But the construction left a barren swath through 7.6 miles in Bergen and Passaic counties and nearly 11 miles in Sussex County, prompting worries about possible erosion and road collapses from snowmelt and spring rains.
Four years after the Deepwater Horizon event, the worst oil spill in U.S. history, petroleum giant BP is fighting a barrage of what it calls fraudulent claims for compensation. Many of the claims, BP alleges, are based on events that occurred before the spill, and have nothing to do with Deepwater Horizon. Claims are likely to continue to be argued, however. The famous BP oil spill stands to generate barrels of cash for people who can get their claims past the board of inquiry.
BP PLC is finished with playing the role of apologetic corporate citizen bending over backwards to make things right after the disastrous Gulf of Mexico oil spill in 2010, according to The Washington Post.
The Post details a newly aggressive company that has gone on the offensive – filing lawsuits, fighting the Louisiana lawyer appointed to award claims and taking out newspaper ads to press its public relations case. The company even has enlisted the help of the British ambassador to the United States to express its contention to the American government that it has been mistreated, the Post reports.
A submerged oil mat was found on Langdon Beach near Fort Pickens on Thursday morning, officials from the Florida Department of Environmental Protection said.
Members of the DEP waded waist-deep into the winter water and used nets to scoop up weathered oil and sand. Scoop by scoop, they passed the sticky black substance up a chain of people to the beach.
The Exxon Valdez oil spill is not just an awful memory. Oil from one of the most devastating environmental disasters in U.S. history still clings to boulder-strewn beaches in the Gulf of Alaska—and could stick around for decades. Researchers presented evidence of a lingering, foamy, mousse-like emulsion this week at the Ocean Sciences meeting in Honolulu, Hawaii.
A federal study of Prince William Sound sea otters affected by crude oil spilled from the Exxon Valdez has concluded that the marine mammals have returned to pre-spill numbers a quarter century after the disaster.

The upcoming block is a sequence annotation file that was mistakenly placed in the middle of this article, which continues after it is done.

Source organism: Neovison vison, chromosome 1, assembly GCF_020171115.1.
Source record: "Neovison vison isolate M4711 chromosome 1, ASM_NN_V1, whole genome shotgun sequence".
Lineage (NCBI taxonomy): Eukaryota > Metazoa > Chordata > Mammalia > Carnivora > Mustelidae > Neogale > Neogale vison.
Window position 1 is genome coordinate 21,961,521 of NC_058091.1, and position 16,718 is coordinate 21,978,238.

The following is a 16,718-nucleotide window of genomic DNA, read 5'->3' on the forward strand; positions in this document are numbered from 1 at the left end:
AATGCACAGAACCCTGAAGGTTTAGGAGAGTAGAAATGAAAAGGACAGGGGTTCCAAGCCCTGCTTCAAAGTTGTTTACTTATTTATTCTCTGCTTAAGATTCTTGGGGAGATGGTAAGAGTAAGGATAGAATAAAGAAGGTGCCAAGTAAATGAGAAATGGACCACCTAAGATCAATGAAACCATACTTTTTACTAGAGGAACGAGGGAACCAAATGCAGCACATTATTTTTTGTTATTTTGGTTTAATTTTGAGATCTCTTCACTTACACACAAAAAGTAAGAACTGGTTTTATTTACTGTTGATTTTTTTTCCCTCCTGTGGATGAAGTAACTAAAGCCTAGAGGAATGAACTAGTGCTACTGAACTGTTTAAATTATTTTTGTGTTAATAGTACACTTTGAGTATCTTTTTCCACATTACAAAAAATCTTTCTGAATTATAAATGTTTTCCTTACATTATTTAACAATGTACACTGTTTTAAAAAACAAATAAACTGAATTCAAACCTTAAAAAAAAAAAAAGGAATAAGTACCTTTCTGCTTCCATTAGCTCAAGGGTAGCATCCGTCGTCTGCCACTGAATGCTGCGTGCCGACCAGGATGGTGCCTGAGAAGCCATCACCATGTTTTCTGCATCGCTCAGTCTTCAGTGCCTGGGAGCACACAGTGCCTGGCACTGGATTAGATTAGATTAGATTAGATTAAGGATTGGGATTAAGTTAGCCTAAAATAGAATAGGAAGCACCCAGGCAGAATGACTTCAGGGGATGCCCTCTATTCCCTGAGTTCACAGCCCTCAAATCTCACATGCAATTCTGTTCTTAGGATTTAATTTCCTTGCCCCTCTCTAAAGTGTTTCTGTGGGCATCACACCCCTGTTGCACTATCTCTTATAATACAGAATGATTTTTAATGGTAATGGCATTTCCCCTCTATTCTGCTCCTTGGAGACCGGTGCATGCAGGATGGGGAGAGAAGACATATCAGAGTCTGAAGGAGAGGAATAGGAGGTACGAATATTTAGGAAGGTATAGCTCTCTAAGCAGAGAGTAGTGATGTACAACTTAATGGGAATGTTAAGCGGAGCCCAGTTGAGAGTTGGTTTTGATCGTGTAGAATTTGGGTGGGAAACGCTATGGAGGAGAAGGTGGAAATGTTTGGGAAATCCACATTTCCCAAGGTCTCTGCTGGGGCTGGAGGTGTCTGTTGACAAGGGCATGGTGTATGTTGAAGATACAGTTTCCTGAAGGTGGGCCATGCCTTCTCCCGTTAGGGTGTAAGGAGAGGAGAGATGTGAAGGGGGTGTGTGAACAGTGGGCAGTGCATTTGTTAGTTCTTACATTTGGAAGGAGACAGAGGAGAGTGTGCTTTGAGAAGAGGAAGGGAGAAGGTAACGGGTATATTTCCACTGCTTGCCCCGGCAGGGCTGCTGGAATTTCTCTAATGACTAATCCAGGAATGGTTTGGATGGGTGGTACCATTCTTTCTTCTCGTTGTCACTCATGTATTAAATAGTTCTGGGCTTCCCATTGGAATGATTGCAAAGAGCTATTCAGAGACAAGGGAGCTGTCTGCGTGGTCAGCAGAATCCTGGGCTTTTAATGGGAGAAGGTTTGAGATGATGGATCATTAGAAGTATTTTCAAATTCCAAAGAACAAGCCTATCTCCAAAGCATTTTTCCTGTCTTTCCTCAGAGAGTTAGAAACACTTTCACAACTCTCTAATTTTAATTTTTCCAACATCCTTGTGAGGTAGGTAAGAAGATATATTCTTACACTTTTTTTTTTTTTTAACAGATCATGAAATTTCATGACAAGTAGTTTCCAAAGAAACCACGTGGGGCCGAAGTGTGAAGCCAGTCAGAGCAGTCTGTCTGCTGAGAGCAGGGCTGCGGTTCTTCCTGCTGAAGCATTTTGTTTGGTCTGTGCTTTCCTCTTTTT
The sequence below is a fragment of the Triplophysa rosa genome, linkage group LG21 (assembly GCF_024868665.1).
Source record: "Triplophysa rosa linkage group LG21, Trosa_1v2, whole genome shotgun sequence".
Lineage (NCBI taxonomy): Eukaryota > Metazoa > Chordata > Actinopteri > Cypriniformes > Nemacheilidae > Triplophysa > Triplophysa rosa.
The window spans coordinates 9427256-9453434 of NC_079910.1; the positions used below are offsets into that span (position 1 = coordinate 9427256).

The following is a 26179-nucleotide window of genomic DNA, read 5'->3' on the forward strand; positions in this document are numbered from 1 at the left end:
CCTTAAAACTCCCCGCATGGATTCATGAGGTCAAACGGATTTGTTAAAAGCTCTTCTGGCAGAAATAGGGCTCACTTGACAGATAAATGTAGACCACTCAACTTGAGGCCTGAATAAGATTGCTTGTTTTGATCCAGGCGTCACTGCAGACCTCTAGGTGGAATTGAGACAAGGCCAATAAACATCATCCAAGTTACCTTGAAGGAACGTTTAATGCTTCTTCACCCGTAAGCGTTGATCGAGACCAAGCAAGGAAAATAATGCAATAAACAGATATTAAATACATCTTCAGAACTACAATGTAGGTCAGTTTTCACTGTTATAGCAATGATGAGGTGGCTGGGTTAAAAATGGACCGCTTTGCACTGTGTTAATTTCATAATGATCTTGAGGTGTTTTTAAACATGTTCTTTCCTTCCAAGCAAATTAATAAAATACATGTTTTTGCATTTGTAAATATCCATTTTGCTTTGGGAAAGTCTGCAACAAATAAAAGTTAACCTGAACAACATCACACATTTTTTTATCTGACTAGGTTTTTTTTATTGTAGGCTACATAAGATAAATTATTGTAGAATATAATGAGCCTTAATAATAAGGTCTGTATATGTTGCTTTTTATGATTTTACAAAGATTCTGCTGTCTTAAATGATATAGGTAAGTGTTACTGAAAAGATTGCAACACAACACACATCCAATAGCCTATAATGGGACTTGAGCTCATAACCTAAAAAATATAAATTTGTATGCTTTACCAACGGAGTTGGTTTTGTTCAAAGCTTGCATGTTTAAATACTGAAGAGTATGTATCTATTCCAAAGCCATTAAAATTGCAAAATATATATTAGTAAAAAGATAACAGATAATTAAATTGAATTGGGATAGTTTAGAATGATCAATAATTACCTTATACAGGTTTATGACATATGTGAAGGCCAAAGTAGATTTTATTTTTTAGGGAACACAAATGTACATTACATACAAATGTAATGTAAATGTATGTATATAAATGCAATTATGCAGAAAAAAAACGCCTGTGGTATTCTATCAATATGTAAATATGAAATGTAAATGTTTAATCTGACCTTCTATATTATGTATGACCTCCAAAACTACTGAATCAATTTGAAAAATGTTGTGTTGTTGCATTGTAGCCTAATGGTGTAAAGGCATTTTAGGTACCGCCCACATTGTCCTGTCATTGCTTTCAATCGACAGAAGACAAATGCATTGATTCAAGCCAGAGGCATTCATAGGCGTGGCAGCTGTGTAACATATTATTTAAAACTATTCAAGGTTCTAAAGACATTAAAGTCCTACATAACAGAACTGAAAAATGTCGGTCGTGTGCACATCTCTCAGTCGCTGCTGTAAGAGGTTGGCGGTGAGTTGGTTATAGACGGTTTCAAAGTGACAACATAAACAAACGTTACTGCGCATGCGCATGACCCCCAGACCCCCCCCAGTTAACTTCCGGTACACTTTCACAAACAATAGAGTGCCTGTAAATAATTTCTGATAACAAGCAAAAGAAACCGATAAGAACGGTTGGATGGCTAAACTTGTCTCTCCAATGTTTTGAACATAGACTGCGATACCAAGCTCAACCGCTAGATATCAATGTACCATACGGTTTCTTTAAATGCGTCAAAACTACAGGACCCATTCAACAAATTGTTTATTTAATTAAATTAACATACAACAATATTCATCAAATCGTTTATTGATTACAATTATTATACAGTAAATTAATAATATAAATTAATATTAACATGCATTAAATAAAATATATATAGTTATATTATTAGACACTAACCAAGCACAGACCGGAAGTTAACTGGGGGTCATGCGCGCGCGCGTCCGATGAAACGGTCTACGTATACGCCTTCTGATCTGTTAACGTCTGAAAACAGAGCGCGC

Sea otters feed on clams. Crude oil from the spill remained in sediment years after the spill and likely contributed to a delay in sea otter recovery, said lead author and research biologist Brenda Ballachey.
The United States Park Police on Sunday afternoon began the slow process of arresting hundreds of demonstrators participating in an act of civil disobedience in front of the White House to protest the proposed Keystone XL pipeline.
Organizers estimated that 450 people – mostly college students – would be arrested as they tried to dissuade the Obama administration from approving the 1,700-mile crude oil pipeline from Canadian oil sands to the Gulf Coast.
Warren Buffett said if it was up to him he would vote “yes” to approve the controversial Keystone pipeline.
In a live interview on CNBC’s “Squawk Box,” Buffett said he favors the pipeline even though it could take some business away from Berkshire Hathaway’s rail subsidiary, BNSF.
Investor Warren Buffett says it’s clear that railroad tank cars carrying crude oil need to be updated because oil from certain regions has the potential to be more dangerous than previously thought.
Buffett appeared on CNBC Monday after releasing his letter to Berkshire Hathaway shareholders Saturday. Buffett owns BNSF railroad and a manufacturer of tank cars.
Norwegian oil explorer Det norske made a small oil discovery in the Arctic Barents Sea with a gross oil column of about 30 metres and much poorer reservoir quality than expected, the Norwegian Petroleum Directorate said on Monday.